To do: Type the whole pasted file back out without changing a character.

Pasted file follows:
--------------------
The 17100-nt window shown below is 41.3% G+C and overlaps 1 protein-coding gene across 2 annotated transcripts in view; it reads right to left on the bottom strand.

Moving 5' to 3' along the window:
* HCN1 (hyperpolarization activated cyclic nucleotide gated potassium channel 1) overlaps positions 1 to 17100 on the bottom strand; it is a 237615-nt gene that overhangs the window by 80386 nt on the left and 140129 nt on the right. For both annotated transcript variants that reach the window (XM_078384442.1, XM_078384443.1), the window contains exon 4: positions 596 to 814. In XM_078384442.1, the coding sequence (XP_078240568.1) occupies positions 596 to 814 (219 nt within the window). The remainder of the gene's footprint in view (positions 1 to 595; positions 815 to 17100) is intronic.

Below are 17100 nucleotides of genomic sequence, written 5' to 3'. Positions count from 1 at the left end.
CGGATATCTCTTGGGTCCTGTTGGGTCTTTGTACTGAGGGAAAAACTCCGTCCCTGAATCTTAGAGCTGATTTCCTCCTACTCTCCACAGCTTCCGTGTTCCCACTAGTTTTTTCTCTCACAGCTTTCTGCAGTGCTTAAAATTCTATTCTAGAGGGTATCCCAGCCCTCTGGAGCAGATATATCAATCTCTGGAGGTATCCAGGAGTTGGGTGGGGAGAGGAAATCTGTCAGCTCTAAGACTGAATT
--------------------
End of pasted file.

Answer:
The 17100-nt window shown below is 41.3% G+C and overlaps 1 protein-coding gene across 2 annotated transcripts in view; it reads right to left on the bottom strand.

Moving 5' to 3' along the window:
* HCN1 (hyperpolarization activated cyclic nucleotide gated potassium channel 1) overlaps positions 1 to 17100 on the bottom strand; it is a 237615-nt gene that overhangs the window by 80386 nt on the left and 140129 nt on the right. For both annotated transcript variants that reach the window (XM_078384442.1, XM_078384443.1), the window contains exon 4: positions 596 to 814. In XM_078384442.1, the coding sequence (XP_078240568.1) occupies positions 596 to 814 (219 nt within the window). The remainder of the gene's footprint in view (positions 1 to 595; positions 815 to 17100) is intronic.

Below are 17100 nucleotides of genomic sequence, written 5' to 3'. Positions count from 1 at the left end.
CGGATATCTCTTGGGTCCTGTTGGGTCTTTGTACTGAGGGAAAAACTCCGTCCCTGAATCTTAGAGCTGATTTCCTCCTACTCTCCACAGCTTCCGTGTTCCCACTAGTTTTTTCTCTCACAGCTTTCTGCAGTGCTTAAAATTCTATTCTAGAGGGTATCCCAGCCCTCTGGAGCAGATATATCAATCTCTGGAGGTATCCAGGAGTTGGGTGGGGAGAGGAAATCTGTCAGCTCTAAGACTGAATT